What Is Rimming?

A type of oral sex that involves stimulating the anus

Rimming—also known as analingus, anilingus, or a "rim job"—is a form of oral sex in which the mouth, lips, and tongue are used to stimulate a partner's anus. It is referred to as "rimming" because it largely involves the kissing or licking of the outer edge (rim) of the anus. Rimming may also involve penetrating a partner's anus with the tongue.

Rimming can be enjoyed by all genders and sexual orientations. Even so, there are risks associated with the rimming, including the passing of certain bacterial or parasitic infections through contact with feces ("poop"). Several sexually transmitted infections (STIs) can also be spread through oral-anal contact.

This article explains what rimming is, including the anatomy of the anus and the possible risks associated with this common sexual practice.

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Anatomy of the Anus

The anus is a roughly one-inch opening where the gastrointestinal (digestive) tract ends. It is located at the end of the last six inches of the large intestine known as the rectum.

The anus is a complex organ populated with nerves, tissues, and muscles (both voluntary and involuntary) that work in coordination to help evacuate poop from the body.

Anal Sphincters

Sphincters are circular muscles that open and close to regulate the passage of substances through the body. These include substances like food (esophageal sphincters), urine (urethral sphincters), and feces (anal sphincters).

The anal sphincter consists of an involuntary internal sphincter muscle that keeps the anus closed to prevent poop from leaking out. The external anal sphincter muscle is voluntary and can be clenched and unclenched to help push feces from the body.

Pudendal Nerve

The pudendal nerve is a major nerve group located in the pelvis. It sends nerves signals from the genitals and anus to the brain and plays a central role in your ability to defecate (poop) and urinate (pee).

The pudendal nerve also provides sensory information about touch, pleasure, pain, and temperature to the penis, vagina, clitoris, scrotum, labia, vulva, perineum (the area between the anus and genital), and anal canal.

Physiology and Practice of Rimming 

The pudendal nerve enables the sexual stimulation of reproductive organs like the penis and vagina. Since branches of the pudendal nerve also service the anus and perineum, licking, kissing, or fingering these non-reproductive structures can also lead to sexual arousal. This is why so many people find rimming so pleasurable.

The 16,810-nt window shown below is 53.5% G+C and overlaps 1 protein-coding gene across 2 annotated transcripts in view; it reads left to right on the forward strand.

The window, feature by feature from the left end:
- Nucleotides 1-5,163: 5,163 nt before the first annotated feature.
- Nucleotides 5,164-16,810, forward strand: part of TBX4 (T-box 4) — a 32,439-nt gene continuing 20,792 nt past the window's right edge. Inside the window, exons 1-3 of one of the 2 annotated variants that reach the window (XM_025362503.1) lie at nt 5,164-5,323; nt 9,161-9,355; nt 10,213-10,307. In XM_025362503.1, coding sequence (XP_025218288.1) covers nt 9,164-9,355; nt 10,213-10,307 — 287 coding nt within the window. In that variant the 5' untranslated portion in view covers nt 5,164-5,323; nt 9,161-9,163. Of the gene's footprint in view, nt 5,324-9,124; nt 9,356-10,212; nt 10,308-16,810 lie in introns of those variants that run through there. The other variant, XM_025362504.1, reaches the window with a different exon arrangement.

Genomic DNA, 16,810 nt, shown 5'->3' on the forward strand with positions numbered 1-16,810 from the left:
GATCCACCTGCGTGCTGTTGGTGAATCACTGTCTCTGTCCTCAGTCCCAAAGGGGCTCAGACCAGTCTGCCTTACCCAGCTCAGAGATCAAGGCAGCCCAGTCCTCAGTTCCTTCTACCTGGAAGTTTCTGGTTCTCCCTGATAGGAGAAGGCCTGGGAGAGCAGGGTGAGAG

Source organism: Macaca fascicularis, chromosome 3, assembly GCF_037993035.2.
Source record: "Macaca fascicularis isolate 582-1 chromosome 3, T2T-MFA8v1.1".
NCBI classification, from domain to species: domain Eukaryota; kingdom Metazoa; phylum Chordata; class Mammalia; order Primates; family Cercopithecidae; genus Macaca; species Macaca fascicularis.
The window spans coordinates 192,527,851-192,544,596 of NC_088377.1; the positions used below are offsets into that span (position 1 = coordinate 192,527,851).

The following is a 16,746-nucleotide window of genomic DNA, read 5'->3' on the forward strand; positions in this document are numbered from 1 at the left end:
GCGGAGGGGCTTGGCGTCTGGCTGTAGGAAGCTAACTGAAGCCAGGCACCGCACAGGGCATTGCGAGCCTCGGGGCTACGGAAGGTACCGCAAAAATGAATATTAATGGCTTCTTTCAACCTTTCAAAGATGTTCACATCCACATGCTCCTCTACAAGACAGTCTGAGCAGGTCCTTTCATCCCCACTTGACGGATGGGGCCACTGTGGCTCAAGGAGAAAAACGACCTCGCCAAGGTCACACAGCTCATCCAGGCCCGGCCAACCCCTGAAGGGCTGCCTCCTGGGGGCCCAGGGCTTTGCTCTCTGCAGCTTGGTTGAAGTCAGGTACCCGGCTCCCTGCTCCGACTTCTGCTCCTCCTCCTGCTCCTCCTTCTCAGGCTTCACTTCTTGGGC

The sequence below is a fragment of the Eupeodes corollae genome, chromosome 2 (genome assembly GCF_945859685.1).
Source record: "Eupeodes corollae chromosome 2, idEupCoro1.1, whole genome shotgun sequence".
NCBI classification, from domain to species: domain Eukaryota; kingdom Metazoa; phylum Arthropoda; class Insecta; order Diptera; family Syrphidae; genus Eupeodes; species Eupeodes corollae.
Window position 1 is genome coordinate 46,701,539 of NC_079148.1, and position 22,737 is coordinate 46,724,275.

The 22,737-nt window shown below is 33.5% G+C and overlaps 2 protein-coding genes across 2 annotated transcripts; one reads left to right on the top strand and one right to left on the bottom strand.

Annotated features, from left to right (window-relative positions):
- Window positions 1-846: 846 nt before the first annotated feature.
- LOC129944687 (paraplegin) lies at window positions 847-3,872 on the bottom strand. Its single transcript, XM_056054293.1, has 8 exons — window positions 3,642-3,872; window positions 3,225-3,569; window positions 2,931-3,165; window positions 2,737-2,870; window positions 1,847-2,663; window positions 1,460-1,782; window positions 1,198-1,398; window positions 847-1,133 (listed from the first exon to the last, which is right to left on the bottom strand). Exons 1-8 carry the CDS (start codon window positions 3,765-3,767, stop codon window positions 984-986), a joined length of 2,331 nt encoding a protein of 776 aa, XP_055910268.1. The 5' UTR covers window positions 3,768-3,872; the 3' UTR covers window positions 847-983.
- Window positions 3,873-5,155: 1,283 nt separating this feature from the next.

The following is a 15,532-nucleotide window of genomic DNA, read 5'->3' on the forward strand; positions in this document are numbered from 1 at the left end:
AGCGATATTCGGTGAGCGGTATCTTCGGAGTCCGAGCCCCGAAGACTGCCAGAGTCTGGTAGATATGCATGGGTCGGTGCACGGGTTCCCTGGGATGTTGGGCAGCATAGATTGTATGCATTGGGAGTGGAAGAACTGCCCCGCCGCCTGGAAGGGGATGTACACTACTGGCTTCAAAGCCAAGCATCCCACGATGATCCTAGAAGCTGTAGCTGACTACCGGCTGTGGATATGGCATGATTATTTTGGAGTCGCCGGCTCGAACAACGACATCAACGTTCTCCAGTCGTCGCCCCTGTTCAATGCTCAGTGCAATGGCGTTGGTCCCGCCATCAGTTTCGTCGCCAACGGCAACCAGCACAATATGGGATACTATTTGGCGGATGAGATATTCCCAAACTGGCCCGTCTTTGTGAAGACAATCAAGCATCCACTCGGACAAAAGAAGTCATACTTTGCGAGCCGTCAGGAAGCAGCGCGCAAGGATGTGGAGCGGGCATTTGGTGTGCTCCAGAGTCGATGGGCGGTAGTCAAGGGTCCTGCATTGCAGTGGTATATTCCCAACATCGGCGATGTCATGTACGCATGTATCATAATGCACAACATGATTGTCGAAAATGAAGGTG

Rimming is a common sexual practice. While many people associated it with men who have sex with men (MSM), people who identify as heterosexual regularly engage in rimming.

According to a 2021 survey conducted by the Melbourne Sexual Health Centre in Australia, 25.5% of heterosexual males and 9.3% of heterosexual females reported performing rimming on a sex partner within the past three months.

Risks and Safety of Rimming

As pleasurable as rimming can be, there are certain risks associated with the practice. This not only includes the risk of certain STIs but also bacterial viral, and parasitics infections you can get by ingesting even trace amounts of a partner's feces.

Sexually Transmitted Infections

As with other types of oral sex, there is no risk of pregnancy associated with rimming. However, rimming may expose someone to a sexually transmitted infection (STI).

Some of the STIs that can be transmitted by rimming include:

STIs like syphilis and herpes can pass through contact with open sores and ulcers. Herpes and HPV can also be passed through skin-to-skin contact.

There are several key ways to prevent getting an STI through rimming:

  • Limit your number of sex partners.
  • Use dental dams (thin squares of latex that act as a barrier between the mouth and anus).